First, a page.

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25 September 2020
Chubb and other insurers have rejected the allegations made in a business interruption (BI) lawsuit filed by The Star Entertainment Group in August.
In a concise statement lodged to the Federal Court and seen by insuranceNEWS.com.au, the insurers say the casino’s BI claim was denied because COVID-19 is excluded in the Industrial Special Risks Insurance Policy they had issued to the business.
“Put another way, the peril in question, COVID-19 and its economic consequences, are already the subject of a specific provision of the policy which denies cover in respect of it,” the statement says.
“The Star cannot satisfy the extended definition of damage and has suffered no harm as it cannot access the insuring clause under the policy.
“As such, no question of indemnity being available under the insuring clause arises.”
Chubb is the lead insurer of the policy and first respondent in the BI lawsuit. Other insurers that took part in the insurance program and are named as respondents are AIG, Allianz, Allied World Assurance, Assicurazioni Generali, HDI Global, Liberty Mutual, Swiss Re International, XL Insurance and Zurich.
The Star in its concise statement says the policy insures its businesses and subsidiaries against certain special risks, including “certain risks of business interruption” and that its BI claim falls within the terms as described in the cover.
But the insurers reject the casino’s position. They say The Star has neglected to mention in its concise statement several important facts as well as referred to others in a manner which is “amorphous and infused with stated assumptions”.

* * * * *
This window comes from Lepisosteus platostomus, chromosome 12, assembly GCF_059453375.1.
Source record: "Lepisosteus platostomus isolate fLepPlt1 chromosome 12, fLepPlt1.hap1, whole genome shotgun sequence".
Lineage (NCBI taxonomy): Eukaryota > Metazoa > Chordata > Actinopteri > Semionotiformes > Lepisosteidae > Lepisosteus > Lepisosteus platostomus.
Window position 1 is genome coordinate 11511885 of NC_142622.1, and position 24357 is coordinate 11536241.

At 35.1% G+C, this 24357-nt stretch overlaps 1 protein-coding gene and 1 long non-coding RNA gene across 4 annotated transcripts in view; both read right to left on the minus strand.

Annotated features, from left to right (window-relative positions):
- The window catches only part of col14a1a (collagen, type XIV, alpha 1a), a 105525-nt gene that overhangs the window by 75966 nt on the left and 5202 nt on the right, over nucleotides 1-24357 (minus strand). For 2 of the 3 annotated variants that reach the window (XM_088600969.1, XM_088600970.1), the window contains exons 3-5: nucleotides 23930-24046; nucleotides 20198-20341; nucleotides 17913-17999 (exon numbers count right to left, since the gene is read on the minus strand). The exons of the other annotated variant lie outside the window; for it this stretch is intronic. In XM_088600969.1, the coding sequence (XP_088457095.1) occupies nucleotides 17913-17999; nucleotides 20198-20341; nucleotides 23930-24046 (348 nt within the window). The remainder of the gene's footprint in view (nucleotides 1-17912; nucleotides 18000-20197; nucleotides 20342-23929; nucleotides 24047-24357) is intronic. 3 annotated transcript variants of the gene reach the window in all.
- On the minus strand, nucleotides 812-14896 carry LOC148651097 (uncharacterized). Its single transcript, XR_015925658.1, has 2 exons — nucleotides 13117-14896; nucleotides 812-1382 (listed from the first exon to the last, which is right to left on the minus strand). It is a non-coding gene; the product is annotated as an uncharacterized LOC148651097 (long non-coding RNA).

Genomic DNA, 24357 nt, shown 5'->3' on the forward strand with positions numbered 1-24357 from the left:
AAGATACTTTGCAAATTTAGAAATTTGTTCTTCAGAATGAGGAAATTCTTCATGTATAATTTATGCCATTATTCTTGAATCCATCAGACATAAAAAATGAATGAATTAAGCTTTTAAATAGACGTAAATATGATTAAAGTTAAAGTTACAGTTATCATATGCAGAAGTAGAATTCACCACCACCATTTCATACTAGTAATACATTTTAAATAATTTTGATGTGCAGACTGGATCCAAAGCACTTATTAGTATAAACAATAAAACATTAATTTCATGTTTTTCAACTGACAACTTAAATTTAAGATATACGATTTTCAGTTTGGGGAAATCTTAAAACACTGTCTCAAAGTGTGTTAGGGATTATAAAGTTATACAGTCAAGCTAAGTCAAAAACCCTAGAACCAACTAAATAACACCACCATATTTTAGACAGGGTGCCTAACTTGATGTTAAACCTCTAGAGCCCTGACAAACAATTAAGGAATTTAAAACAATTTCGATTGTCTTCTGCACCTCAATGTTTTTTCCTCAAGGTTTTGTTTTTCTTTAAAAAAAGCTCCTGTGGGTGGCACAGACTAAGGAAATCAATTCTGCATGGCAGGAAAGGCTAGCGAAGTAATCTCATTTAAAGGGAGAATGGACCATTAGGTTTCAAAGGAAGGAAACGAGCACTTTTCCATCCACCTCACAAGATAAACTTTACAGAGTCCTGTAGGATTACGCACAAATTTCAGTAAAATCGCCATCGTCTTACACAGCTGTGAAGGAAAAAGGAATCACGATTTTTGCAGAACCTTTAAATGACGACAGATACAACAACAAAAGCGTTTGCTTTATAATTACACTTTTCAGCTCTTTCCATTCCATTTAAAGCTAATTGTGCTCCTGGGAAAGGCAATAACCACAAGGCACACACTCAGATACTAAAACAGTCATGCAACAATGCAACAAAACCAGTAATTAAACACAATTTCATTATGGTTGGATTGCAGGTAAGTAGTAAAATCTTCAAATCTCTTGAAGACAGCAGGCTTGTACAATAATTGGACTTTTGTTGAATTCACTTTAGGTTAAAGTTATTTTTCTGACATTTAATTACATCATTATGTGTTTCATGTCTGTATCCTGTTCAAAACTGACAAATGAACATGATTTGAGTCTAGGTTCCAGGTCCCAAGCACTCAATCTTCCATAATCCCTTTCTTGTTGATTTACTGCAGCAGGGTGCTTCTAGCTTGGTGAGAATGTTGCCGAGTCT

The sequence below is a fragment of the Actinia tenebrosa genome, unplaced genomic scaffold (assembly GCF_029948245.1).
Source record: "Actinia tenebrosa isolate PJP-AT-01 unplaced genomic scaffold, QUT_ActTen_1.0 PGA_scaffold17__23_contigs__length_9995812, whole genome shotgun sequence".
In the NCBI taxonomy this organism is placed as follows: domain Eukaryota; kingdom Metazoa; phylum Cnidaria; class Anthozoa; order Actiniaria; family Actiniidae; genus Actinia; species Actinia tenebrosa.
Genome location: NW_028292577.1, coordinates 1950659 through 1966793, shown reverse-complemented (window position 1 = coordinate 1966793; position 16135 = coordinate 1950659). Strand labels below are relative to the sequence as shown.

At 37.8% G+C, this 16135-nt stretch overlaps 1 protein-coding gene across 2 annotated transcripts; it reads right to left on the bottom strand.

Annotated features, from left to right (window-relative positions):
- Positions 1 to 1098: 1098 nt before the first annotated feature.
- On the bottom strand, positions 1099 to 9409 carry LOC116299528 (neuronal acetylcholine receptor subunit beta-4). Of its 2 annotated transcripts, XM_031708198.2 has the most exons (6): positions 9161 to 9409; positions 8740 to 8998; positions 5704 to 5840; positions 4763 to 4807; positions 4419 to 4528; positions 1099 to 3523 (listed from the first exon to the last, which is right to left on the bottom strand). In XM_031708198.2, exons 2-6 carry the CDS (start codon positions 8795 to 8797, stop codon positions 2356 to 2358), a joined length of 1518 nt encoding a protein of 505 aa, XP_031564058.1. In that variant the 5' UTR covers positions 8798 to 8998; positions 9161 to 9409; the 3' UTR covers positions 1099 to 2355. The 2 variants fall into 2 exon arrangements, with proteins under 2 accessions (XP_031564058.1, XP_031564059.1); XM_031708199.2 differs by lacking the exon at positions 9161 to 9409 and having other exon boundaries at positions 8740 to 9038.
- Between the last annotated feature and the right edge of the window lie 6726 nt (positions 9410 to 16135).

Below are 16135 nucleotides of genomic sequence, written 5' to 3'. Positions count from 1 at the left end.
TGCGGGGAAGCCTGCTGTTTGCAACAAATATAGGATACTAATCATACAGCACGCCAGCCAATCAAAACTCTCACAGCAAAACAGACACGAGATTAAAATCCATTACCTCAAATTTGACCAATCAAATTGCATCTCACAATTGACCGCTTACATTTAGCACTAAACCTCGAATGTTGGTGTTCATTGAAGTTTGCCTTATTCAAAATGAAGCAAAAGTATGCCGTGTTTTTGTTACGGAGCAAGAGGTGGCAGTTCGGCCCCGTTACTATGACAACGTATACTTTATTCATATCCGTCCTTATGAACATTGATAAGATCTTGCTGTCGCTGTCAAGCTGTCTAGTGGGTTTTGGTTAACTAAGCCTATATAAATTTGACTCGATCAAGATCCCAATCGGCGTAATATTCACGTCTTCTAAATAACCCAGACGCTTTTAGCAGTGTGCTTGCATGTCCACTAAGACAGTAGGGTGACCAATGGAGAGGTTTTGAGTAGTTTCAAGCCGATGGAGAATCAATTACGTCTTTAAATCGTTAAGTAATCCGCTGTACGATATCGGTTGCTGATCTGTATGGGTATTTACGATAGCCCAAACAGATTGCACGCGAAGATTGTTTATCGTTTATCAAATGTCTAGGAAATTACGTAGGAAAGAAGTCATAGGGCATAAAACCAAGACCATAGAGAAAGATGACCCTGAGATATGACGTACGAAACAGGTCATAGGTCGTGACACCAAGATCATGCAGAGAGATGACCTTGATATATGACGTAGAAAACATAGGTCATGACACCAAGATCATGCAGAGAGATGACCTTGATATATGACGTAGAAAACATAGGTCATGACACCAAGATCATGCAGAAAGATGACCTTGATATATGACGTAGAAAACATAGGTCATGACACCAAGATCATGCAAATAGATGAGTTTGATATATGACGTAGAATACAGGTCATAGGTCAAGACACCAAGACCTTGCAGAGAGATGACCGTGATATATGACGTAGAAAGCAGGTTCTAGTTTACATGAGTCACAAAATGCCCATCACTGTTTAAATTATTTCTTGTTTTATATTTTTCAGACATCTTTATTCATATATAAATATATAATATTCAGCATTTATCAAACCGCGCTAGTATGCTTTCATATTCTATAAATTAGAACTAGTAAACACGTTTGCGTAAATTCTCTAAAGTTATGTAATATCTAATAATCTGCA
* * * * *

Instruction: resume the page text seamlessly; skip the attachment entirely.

In clause 9 of the Memoranda to Section 2 of the policy, the insurers say “there can be no sensible debate that the term ‘Quarantinable disease’ as it appears in the Infectious Diseases Clause should be construed in any way other than as a ‘listed human disease’.”
The clause specifically states a special provision will apply if “an occurrence of a human infectious or human contagious disease which the competent Local Authority has stipulated shall be notified to them, with the exception of any occurrence, whether directly or indirectly, arising from Quarantinable disease listed in the Biosecurity Act 2015, which are all specifically excluded hereunder.”
They say the reference to a “Quarantinable disease” is a term used in the Quarantine Act 1908, the predecessor to the Biosecurity Act 2015. The Biosecurity Act uses the term “listed human disease.”
The insurers also rejected The Star’s position that the Civil Authority Extension in the policy “extends to cover loss resulting from or caused by a lawfully constituted authority in connection with or for the purpose of retarding any conflagration or other catastrophe”.
They submit “damage is defined in the insuring clause as ‘loss, destruction or damage’ to buildings or other property used by the insured at the premises, being physical loss, destruction or damage.”
“The Star does not allege that damage of this nature has been suffered.”
The Star has said the insurers’ reasons for declining its claim, including grounds that the cover did not cover non-physical losses, were in breach of the policy.